Advanced On-Board Software for Planetary Exploration

by Andy Smith, Mark Woods and Martin Townend

As our exploration of the Solar System moves from fly-bys and orbiters to close-up investigations, intelligent robots are increasingly coming into their own. This article describes how SciSys’ cutting-edge software aims to control two such expeditions.

Software is a key enabler of robotic exploration and has long been acknowledged as integral to the success of any space mission, whether it’s telecommunication, Earth observation, navigation, or space exploration. Today advanced software applications such as formation flying and autonomous navigation are often the driving force behind future space missions. SciSys is currently concluding several studies into the use of advanced on-board software for planetary exploration. This article describes two of these technology studies which are targeted at today’s proposed Mars / Moon missions, namely aerobots and rover intelligent planning and scheduling. An expert in on-board software for planetary exploration, Bristol-based SciSys is currently involved in many aspects of ESA’s Aurora programme, whilst recent space exploration missions in which SciSys has played a key role include Mars Express and Beagle 2, Rosetta, Venus Express, SMART-1 and Huygens.

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Figure 1: A visualisation of a planetary aerobot in the Martian atmosphere. © SciSys.

Planetary aerobots could transform the way we explore those planets and moons which support an atmosphere. Traditional orbiters offer a ‘bird’s eye view’ of the planet, covering vast swathes of land, with limited resolution. On the other hand, rovers or landers provide a highly detailed characterization of their local surroundings. Bridging this gap, the planetary aerobot can travel large distances whilst at an altitude which allows for the acquisition of extremely high resolution images.

An aerobot would carry a variety of sensors to collect data on the planet’s atmosphere and a camera system to build 3-D Digital Elevation Models (DEMs) of the surface below. By relating the information to images created by satellites, the exact whereabouts of the aerobot can be pinpointed. This is crucial for scientific understanding of an area as it allows scientists to piece together an accurate mosaic of a region using actual planetary latitude/longitude references. Such references can also be used to categorize and discover suitable landing sites for future missions for example.

Figure 2: A proposed design for the ExoMars Rover, a future Aurora mission.
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Figure 2: A proposed design for the ExoMars Rover, a future Aurora mission. © ESA.

SciSys, with the University of Wales, Aberystwyth (UK) and Joanneum Research (Austria), is currently developing and testing a vision-based software package which builds 3-D models and localises the aerobot using vision data. The project will deliver two main components, namely: an Imagery-based Localisation Package (ILP) module which will implement the on-board Digital Elevation Model (DEM) generation, image prioritisation, vision-based localisation, data storage and uplink management; and a test framework to validate and evaluate the ILP module. The test framework will include a dedicated software simulator and a real prototype balloon fitted with a comprehensive payload ie camera system, on-board computer, altimeter and wireless communications.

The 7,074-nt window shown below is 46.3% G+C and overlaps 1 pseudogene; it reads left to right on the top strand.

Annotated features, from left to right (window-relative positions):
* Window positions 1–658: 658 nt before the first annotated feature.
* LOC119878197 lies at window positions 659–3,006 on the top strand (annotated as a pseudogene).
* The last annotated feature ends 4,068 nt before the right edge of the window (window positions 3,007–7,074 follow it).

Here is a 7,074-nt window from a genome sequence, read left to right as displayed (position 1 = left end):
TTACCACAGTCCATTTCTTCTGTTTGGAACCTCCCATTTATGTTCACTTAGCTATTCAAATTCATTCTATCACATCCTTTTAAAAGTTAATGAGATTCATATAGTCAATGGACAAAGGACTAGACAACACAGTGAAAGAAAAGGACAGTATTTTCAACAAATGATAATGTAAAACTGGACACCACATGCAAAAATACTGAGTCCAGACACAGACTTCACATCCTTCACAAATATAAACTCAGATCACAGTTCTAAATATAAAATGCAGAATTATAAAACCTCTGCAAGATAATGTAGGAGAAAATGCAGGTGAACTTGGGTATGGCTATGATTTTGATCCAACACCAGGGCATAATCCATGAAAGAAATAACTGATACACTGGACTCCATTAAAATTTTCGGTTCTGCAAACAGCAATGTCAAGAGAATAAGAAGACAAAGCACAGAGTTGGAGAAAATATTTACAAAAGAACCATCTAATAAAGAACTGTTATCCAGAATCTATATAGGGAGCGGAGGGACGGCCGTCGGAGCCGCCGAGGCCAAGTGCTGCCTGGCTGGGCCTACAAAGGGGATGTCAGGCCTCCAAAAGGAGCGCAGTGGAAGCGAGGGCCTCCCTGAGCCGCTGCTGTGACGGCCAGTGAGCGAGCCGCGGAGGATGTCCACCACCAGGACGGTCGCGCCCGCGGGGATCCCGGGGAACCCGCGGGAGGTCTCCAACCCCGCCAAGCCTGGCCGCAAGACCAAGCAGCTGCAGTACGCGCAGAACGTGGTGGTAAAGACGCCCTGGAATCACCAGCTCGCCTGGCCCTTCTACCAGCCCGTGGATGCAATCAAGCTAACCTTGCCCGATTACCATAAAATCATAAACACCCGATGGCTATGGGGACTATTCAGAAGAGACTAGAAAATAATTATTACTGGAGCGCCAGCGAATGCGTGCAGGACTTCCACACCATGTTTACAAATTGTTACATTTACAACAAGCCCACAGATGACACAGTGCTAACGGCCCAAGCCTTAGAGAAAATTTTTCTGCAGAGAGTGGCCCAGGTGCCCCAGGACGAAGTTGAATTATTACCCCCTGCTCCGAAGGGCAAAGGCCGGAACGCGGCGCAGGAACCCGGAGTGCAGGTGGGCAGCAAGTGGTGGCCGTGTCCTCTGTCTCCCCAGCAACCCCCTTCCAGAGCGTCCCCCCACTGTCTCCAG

The ILP requires an advanced image prioritisation data management system since the aerobot would only be able to upload its data to the orbiting spacecraft at limited times. Image prioritisation is a process by which the ILP stores images which are, by a prior-agreed set of standards such as high gradient variability, judged to be of interest to the scientific community. Those which are of less interest may be compressed more substantially or simply not stored at all.

As Steve Squires, Principal Investigator for NASA’s Mars Exploration Rover (MER) mission, has commented “it takes MER a day to do what a field geologist could do in 45 seconds”. For a complex mission, there is a need to increase the intelligence of the On-Board Software (OBSW) so that it can perform more tasks autonomously without the need for ground assistance. There are a number of technologies from the field of Artificial Intelligence which can help out on future Mars missions. SciSys is currently carrying out research into Intelligent Planning and Scheduling (IPS) which offers engineers the prospect of having a rover which can validate their activity plans with real-time information and repair these plans autonomously should they fail. Ultimately therefore, it offers the prospect of more science.

The potential of IPS for an actual rover mission has never been demonstrated in a test environment representing ESA’s Aurora programme. The Mars Mission On-board Planner and Scheduler (MMOPS) project aims to address this. SciSys, with the University of Strathclyde (UK) and Heriot-Watt University (UK), are working on a project to develop an on-board IPS application capable of mission plan validation and repair. Trials involving engineering and operations personnel will then explore the benefits and optimal trade-off between factors such as autonomy vs. complexity, risk and net benefit to a mission.

As these examples illustrate, SciSys’ own experience with the complex and challenging task of robotic planetary exploration has shown that strong relationships with universities and research centres is a key element for success.

ESA’s Aurora programme:

Please contact:
Chris Lee, Head of Sales and Marketing (Space Systems), SciSys Ltd, UK
Tel: + 44 117 971 7251